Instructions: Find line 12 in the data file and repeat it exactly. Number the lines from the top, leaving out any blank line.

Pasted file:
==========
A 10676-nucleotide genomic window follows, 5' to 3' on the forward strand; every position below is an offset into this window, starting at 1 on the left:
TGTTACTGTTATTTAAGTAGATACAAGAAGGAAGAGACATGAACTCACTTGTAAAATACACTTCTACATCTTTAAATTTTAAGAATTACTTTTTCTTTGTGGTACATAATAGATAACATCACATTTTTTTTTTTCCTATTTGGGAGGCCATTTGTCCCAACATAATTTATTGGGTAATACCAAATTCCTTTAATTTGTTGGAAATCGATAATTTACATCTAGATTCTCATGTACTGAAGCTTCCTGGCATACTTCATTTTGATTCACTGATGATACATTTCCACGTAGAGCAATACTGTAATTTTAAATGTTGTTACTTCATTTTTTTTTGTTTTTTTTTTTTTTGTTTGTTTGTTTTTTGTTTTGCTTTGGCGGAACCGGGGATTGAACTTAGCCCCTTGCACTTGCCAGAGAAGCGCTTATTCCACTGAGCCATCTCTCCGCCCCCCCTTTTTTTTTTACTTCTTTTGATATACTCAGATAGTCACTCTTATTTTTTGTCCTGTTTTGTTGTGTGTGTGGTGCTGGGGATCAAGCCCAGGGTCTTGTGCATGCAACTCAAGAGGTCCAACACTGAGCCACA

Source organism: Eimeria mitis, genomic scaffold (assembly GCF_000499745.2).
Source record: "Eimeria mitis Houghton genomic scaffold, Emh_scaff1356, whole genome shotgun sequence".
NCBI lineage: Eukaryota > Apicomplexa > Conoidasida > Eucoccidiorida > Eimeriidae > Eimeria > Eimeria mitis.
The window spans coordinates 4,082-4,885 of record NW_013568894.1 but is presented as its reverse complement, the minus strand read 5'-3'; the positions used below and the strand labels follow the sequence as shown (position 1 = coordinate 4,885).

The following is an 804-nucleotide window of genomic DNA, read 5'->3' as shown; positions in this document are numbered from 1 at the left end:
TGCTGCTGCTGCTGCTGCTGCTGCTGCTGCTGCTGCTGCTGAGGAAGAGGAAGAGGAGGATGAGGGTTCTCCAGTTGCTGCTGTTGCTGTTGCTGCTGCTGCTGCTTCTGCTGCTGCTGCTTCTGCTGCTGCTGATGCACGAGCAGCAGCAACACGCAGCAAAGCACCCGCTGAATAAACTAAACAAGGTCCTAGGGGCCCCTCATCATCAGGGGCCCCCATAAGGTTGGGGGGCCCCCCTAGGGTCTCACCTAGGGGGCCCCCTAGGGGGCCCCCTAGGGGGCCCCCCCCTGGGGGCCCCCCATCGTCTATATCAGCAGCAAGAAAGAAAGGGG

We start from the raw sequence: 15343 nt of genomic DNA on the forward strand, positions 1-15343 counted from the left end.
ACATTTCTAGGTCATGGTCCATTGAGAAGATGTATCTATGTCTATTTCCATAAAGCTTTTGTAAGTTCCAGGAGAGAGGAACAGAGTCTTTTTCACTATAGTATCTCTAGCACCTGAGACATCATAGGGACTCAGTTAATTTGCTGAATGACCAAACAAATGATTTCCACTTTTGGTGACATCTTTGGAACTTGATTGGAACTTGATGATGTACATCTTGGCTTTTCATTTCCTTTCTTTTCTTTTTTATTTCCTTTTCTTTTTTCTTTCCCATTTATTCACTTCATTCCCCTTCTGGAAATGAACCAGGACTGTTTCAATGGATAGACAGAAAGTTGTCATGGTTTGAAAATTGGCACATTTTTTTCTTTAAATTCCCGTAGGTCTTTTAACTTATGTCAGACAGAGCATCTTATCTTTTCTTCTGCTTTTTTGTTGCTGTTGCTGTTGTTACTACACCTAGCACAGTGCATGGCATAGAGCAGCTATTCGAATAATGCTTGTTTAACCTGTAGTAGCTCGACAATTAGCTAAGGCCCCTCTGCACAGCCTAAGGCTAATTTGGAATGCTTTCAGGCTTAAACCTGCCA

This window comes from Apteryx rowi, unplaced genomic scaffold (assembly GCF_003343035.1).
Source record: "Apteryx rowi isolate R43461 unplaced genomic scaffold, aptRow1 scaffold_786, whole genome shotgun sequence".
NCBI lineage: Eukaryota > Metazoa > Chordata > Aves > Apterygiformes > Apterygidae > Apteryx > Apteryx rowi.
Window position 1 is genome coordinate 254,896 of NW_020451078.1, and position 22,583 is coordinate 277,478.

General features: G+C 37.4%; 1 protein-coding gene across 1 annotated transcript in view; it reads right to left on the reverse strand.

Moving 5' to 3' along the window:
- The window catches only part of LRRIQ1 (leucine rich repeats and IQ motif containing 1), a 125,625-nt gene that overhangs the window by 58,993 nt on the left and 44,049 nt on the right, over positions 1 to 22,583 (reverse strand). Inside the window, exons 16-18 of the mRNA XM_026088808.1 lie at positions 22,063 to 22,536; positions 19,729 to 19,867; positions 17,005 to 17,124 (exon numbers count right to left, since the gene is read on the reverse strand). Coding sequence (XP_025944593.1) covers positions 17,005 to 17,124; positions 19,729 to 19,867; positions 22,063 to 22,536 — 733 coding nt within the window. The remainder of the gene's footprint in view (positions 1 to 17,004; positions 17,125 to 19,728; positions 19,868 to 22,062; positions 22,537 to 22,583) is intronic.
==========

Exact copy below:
Source record: "Apteryx rowi isolate R43461 unplaced genomic scaffold, aptRow1 scaffold_786, whole genome shotgun sequence".